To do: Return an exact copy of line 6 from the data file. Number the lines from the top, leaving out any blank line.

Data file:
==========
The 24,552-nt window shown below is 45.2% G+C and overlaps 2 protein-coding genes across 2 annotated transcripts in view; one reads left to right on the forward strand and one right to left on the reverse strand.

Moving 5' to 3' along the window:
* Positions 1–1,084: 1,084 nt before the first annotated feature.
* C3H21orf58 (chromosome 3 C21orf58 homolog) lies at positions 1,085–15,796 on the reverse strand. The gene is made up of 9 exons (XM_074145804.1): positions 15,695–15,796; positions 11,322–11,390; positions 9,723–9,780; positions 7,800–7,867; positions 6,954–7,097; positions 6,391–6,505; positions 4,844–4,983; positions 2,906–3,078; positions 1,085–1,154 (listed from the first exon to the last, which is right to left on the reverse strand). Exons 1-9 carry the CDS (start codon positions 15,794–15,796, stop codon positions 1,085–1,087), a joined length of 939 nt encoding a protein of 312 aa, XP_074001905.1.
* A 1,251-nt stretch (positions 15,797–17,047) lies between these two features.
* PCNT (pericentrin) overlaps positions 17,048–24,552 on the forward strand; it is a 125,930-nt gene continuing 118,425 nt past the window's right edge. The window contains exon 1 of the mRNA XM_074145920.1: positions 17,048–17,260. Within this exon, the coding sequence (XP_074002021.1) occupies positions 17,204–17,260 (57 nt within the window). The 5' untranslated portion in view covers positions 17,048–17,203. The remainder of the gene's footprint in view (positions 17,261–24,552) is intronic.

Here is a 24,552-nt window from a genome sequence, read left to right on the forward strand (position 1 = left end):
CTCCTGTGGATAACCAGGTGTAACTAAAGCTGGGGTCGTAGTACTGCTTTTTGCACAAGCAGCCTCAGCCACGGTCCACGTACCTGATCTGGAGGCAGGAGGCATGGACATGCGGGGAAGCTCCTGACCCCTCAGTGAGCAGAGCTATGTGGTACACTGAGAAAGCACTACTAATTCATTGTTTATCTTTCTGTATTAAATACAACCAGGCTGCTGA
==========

* PCNT (pericentrin) overlaps positions 17,048–24,552 on the forward strand; it is a 125,930-nt gene continuing 118,425 nt past the window's right edge. The window contains exon 1 of the mRNA XM_074145920.1: positions 17,048–17,260. Within this exon, the coding sequence (XP_074002021.1) occupies positions 17,204–17,260 (57 nt within the window). The 5' untranslated portion in view covers positions 17,048–17,203. The remainder of the gene's footprint in view (positions 17,261–24,552) is intronic.